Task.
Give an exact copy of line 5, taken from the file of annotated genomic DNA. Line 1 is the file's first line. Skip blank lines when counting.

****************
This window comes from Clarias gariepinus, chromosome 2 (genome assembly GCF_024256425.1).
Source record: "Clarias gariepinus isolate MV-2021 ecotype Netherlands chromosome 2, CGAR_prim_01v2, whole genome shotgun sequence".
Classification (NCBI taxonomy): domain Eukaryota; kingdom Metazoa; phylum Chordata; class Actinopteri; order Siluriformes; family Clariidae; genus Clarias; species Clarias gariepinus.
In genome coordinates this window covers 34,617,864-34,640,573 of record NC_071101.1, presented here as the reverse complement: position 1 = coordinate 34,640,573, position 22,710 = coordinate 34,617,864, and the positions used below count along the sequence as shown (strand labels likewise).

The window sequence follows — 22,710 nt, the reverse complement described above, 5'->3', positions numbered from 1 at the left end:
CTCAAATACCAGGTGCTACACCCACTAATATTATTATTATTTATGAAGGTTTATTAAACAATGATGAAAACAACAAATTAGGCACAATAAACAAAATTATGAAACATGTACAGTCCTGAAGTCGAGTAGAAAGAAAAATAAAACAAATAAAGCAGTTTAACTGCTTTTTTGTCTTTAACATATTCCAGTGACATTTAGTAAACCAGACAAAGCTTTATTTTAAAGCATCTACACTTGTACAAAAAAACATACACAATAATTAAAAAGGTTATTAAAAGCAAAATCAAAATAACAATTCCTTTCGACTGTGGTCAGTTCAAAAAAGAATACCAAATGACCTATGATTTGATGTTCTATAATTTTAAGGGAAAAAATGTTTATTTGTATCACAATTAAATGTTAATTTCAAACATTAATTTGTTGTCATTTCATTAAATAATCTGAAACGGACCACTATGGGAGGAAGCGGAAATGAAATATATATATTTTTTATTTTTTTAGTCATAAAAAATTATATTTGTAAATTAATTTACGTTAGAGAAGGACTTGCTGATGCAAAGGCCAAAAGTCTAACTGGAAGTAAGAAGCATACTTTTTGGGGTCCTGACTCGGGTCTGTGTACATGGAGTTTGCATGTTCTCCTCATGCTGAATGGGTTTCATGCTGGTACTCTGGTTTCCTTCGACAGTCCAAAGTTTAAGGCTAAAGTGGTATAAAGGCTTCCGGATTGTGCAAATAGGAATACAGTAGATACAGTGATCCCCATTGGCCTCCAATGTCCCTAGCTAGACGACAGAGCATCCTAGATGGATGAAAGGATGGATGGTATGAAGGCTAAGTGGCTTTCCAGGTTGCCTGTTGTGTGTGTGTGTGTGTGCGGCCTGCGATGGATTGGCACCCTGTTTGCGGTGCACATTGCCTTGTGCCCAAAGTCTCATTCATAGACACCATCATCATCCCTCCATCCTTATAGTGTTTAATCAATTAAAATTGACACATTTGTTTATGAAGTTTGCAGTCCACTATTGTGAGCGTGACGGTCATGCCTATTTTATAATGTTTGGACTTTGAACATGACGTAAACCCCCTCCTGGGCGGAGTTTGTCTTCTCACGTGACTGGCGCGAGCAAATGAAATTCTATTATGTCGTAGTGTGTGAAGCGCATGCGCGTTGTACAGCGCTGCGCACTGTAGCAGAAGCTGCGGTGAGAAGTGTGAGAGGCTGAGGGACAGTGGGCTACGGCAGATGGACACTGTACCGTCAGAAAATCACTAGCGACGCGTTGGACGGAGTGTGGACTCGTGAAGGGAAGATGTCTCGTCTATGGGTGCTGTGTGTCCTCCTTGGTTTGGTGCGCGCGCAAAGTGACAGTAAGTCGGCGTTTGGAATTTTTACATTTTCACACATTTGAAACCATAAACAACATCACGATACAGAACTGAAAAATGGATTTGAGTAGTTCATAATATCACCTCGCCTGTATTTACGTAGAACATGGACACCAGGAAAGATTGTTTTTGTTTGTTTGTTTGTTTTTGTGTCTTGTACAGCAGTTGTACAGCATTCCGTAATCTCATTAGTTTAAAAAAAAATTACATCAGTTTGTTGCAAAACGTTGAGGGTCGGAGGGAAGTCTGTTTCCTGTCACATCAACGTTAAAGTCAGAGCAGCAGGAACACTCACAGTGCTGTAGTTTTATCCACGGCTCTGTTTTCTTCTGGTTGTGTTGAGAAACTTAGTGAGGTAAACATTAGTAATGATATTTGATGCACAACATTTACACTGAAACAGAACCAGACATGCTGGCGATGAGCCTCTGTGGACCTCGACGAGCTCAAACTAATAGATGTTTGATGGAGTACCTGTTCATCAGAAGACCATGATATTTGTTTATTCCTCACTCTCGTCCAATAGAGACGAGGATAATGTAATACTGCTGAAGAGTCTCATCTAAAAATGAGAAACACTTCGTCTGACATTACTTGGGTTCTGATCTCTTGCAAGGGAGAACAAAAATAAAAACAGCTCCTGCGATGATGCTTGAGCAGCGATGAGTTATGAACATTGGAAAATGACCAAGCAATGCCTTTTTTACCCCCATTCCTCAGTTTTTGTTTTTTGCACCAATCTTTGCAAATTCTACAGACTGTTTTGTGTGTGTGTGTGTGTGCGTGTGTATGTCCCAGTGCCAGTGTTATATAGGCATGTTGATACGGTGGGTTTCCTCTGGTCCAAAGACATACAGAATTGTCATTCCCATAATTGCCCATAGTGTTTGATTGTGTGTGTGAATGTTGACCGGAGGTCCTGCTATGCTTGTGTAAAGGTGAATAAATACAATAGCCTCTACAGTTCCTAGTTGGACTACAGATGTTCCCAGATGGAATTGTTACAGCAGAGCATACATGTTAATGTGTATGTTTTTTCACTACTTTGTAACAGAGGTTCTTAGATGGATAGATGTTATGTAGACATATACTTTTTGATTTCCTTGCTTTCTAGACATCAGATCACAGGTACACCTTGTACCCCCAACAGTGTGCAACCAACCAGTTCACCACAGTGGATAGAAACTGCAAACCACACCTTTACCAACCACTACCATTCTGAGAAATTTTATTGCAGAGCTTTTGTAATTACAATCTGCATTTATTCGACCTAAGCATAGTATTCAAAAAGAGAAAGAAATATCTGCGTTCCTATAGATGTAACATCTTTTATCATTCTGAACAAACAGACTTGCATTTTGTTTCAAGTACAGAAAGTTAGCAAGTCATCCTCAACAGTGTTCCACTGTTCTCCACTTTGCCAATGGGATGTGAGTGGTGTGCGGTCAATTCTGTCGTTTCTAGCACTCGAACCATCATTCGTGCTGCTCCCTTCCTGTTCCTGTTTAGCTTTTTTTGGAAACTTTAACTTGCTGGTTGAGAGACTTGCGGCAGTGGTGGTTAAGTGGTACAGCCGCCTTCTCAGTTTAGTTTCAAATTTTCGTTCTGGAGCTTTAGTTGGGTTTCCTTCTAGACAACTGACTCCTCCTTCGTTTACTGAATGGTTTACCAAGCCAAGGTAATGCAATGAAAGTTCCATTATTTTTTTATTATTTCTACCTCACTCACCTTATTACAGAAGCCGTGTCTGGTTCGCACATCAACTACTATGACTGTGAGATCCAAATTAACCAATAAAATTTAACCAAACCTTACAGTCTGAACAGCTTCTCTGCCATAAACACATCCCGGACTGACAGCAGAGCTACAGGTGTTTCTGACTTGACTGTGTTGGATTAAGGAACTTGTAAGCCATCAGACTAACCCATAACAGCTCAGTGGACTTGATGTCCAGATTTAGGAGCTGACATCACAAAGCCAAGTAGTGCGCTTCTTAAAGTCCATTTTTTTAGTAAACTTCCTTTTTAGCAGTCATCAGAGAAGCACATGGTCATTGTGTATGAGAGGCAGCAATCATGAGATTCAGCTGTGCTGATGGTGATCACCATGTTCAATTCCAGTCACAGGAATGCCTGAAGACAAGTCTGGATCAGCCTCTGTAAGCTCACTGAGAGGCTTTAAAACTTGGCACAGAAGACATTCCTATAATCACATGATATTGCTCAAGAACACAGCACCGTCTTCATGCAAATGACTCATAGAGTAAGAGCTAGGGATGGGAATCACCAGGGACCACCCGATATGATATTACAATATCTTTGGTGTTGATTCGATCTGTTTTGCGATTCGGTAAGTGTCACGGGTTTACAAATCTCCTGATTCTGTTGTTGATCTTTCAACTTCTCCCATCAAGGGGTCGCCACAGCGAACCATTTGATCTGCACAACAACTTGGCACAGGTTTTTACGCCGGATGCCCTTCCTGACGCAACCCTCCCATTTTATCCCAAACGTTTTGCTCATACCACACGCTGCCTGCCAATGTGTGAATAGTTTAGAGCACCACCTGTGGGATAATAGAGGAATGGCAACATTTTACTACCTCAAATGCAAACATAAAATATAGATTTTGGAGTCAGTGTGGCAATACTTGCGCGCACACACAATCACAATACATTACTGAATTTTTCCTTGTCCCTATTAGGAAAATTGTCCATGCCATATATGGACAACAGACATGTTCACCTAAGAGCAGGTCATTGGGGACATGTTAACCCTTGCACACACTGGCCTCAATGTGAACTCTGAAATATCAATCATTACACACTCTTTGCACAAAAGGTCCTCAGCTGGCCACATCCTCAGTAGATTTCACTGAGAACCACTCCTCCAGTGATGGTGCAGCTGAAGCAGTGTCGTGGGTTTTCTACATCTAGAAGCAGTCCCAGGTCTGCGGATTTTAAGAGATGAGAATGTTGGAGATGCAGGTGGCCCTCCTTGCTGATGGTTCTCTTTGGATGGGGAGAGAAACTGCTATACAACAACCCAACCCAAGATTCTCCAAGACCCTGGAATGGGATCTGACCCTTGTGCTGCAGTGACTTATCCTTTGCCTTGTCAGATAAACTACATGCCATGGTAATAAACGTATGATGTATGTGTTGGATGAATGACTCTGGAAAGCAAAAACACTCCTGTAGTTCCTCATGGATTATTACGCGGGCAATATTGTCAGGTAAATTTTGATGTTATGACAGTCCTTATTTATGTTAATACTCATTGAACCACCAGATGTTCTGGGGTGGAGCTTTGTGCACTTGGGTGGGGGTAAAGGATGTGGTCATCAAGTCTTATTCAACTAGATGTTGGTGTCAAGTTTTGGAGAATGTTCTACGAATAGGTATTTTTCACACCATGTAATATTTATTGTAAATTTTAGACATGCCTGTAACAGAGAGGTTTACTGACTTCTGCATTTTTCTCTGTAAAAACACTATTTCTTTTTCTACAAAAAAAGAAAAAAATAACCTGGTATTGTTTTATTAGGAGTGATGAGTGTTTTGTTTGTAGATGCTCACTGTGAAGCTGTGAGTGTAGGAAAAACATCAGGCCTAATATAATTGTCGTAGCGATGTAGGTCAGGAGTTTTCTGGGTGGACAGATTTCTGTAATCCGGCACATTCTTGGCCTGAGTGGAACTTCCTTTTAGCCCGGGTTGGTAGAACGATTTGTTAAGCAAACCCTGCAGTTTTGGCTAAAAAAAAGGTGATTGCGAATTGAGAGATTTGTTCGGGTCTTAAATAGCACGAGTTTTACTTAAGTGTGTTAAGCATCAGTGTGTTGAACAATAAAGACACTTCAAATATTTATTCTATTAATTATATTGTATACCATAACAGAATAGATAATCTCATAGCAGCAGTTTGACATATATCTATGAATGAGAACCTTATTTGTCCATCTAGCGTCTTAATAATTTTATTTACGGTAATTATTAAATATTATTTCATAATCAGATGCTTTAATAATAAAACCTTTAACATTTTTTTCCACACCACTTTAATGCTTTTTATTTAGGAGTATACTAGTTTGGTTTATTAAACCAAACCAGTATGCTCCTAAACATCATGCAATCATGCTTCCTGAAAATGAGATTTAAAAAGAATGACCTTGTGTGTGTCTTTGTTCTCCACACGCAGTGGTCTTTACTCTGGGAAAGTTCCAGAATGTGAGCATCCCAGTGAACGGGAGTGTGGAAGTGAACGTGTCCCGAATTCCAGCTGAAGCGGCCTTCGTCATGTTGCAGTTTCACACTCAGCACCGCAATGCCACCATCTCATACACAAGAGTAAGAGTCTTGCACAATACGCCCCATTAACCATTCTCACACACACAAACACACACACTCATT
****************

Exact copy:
The window sequence follows — 22,710 nt, the reverse complement described above, 5'->3', positions numbered from 1 at the left end: